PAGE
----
4. The Sunland Baobab in Modjadjiskloof in Limpopo Province is famous for being the widest of its species in the world and is carbon dated to be around 6000 years old. Over 1000 years baobabs hollow out in the middle, and this one now has a bar on the inside. Only in South Africa! That said, we are also home to some of the world’s smallest succulent plants, which we value just as highly.

5. Fun things are the very large pineapple in Bathurst that stand 16,7 meters tall and has three floors, as well as the giant postbox in Calvinia at a height of 16,7 meters and with a circumference of 9,43 meters. Also the Loeriesfontein Windmill Museum which has the second largest collection of wind pumps in the world.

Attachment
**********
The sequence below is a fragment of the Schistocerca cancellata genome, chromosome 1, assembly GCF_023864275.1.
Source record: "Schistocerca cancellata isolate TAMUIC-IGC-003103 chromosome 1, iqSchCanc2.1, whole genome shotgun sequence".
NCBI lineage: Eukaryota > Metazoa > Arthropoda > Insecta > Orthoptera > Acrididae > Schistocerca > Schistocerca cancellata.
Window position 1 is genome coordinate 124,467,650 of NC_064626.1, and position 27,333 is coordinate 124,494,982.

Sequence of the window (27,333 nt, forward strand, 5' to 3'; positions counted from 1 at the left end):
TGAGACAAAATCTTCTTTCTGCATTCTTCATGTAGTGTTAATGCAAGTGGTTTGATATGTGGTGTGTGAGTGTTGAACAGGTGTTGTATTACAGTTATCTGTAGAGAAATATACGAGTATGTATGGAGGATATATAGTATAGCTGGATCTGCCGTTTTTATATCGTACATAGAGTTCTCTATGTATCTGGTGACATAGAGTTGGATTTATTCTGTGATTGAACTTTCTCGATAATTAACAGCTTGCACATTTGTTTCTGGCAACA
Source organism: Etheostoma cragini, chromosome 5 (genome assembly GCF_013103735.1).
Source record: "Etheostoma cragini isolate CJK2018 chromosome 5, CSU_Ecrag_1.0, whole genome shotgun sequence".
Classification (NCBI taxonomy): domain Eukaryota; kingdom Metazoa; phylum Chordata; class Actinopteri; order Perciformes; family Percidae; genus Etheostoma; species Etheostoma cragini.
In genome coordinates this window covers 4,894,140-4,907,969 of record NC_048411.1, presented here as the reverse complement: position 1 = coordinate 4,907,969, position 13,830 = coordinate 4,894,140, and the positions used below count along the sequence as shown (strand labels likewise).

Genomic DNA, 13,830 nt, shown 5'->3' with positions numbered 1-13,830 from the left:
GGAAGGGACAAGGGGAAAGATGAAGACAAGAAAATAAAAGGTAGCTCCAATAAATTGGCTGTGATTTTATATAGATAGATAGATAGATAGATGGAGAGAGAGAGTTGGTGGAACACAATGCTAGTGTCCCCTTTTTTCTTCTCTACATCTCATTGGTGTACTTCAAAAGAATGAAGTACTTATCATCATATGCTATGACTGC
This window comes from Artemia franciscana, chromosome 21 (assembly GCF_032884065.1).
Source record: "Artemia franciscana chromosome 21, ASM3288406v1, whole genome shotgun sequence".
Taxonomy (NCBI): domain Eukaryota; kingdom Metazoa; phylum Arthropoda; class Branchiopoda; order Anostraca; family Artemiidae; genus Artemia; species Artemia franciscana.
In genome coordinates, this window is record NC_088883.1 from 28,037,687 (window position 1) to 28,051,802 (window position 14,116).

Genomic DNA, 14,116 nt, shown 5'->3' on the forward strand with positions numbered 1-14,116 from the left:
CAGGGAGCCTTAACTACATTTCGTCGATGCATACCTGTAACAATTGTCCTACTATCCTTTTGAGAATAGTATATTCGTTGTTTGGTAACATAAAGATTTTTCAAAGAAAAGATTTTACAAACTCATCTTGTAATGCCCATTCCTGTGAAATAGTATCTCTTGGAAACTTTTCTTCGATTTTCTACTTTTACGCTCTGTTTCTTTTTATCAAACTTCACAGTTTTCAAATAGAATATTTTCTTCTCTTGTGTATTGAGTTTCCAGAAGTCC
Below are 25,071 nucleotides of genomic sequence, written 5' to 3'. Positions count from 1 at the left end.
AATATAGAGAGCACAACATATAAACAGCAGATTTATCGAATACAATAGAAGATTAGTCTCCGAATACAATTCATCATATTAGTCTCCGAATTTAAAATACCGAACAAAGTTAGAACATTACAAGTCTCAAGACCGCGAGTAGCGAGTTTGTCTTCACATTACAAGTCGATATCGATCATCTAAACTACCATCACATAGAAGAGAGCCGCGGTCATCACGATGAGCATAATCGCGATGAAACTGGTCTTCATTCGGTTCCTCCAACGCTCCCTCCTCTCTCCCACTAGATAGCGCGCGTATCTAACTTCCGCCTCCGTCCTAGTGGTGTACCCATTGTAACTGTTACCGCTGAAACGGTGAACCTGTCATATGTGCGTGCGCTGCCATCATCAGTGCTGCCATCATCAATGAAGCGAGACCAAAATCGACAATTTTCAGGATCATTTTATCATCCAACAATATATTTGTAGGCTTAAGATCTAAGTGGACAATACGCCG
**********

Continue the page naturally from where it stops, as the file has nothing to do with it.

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6. For the adventurous, we boast the highest bungee jump in the world at Bloukrans on the Garden Route. I’ve done this, and you actually free-fall for 4 seconds. It’s an incredible sensation.

7. The Southern African Large Telescope aka SALT in Sutherland is the largest single optical telescope in the southern hemisphere and amongst the largest in the world. Sutherland is a tiny village in the middle of the Karoo with no streetlights and fresh crisp air, which makes it an idyllic location. Stargazing here opens one up to new worlds.

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8. Cape Town’s iconic Table Mountain is believed to be one of the oldest mountains in the world and is one of the New Seven Natural Wonders of the World.